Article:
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Road Runner: ADOT distracted driving campaign shows true dangers of inattention
Road runner

Road Runner: ADOT distracted driving campaign shows true dangers of inattention

The Arizona Department of Transportation’s latest attempt to alert motorists of the dangers of distracted driving is already reaching airwaves across the state, officials say.

The 30-second ads feature a snake handler, rodeo bullfighter, high-rise window cleaners, and an electrical line technician as the leads of the “Distracted Drivers Terrify Me” awareness campaign.

The department said that “these professionals were chosen specifically because they perform jobs that many find full of danger, like wrangling venomous snakes, 1-ton charging bulls and vertigo-inducing heights.”

Each of the clips show the professionals doing their dangerous jobs before being quoted about what truly scares them: dealing with distracted drivers on Arizona’s roadways.

The billboard, warning about delays along Interstate 10, mistakenly referred to Pima Mime Road. 

They’re being broadcast on television and radio stations in English and Spanish and shared on ADOT’s social media platforms. Internet users can also find the campaign videos at

Department officials said they’re conducting the campaign in hopes of “influencing the behavior of drivers, resulting in fewer drivers engaging in terrifying distractions and making roads safer for everyone,” ADOT said.

In 2019, at least 10,491 drivers involved in crashes were engaged in distracted driving behavior, according to ADOT’s reports.

“Traffic safety stakeholders believe this figure is actually much higher, however, because distracted driving is underreported because drivers often don’t admit to being distracted or died in the crash,” ADOT said.

The department’s reporting also shows eating and drinking by a driver contributed to the most distracted driving crashes, with 2,933 crashes.

This was followed by use of an electronic device, such as texting, which resulted in 1,392 confirmed crashes.

At least 47 of those confirmed crashes resulted in a fatality, according to the report.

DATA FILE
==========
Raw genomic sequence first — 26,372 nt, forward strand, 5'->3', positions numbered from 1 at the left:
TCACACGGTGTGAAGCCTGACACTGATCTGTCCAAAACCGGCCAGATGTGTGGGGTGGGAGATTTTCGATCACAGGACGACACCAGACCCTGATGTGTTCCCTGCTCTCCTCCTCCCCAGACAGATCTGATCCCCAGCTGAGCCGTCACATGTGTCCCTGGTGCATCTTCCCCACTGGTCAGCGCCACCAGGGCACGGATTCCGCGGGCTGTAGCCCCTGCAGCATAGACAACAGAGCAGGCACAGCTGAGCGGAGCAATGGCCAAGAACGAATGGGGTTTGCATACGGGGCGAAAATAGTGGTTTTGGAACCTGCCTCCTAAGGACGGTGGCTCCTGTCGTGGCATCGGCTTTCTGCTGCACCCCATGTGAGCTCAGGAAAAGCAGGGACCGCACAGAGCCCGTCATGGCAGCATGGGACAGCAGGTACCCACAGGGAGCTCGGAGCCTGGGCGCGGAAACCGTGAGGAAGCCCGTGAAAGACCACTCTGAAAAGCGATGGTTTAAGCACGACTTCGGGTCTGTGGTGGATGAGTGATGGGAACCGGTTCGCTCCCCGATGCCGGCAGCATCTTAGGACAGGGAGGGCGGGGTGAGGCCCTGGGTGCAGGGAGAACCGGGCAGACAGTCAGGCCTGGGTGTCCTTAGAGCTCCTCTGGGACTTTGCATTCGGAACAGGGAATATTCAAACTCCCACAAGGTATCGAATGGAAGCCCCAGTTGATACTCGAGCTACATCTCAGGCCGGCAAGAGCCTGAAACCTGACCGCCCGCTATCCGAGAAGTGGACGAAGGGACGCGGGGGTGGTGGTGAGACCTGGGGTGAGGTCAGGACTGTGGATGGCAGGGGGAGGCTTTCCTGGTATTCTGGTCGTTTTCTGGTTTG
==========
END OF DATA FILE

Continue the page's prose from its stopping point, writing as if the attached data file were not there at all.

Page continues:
By January 2021 it will not only remain illegal to use electronics while driving, but law enforcement personnel will also deliver fines to hopefully deter drivers from trying to call, send and read texts and the myriad other things that can be done with mobile devices.

Under the state law, a first-time offense would result in a fine of between $75 and $149; subsequent violations could lead to fines up to $250.

The law, which passed in 2019, makes it illegal to “physically hold” or “support with any part of the body” any cellphone or other portable wireless device while operating a vehicle.

However, motorists will be able to use hands-free devices and also use devices in an emergency such as calling for help or to report a crime.

Down the Road

Pima County road work: Because of crack sealing treatments, motorists should expect lane restrictions and reduced speed in the following construction zones beginning Monday, Nov. 16:

  • North La Cañada Drive from West River Road to Maximilian Place
  • North La Cholla Boulevard between West Magee and Overton roads.
  • West Old Magee Trail between Magee and La Cholla.

Crews will work from 6 a.m. to 6 p.m. each day and complete the road treatments by Friday, Nov. 20.

Skyline Drive intersection improvements: Crews will begin a four-month intersection improvement project at East Skyline and Sunrise drives Monday, Nov. 16.

The work will take place Monday through Friday from 7 a.m. to 3 p.m.

Improvements include reconfiguring the intersection to increase visibility for vehicles turning right onto westbound Sunrise and bicyclists traveling west on Sunrise.

Motorists should use caution while in the area. The speed limit will be reduced through the construction zone.

A look back at Tucson-area streets:

Contact Star reporter Shaq Davis at 573-4218 or

On Twitter: @ShaqDavis1

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Shaq is a public safety reporter and the Road Runner columnist, keeping readers up to date on transportation news. In 2017, he started as an apprentice and later worked part-time until graduating from the UA and being offered a full-time position in 2018.

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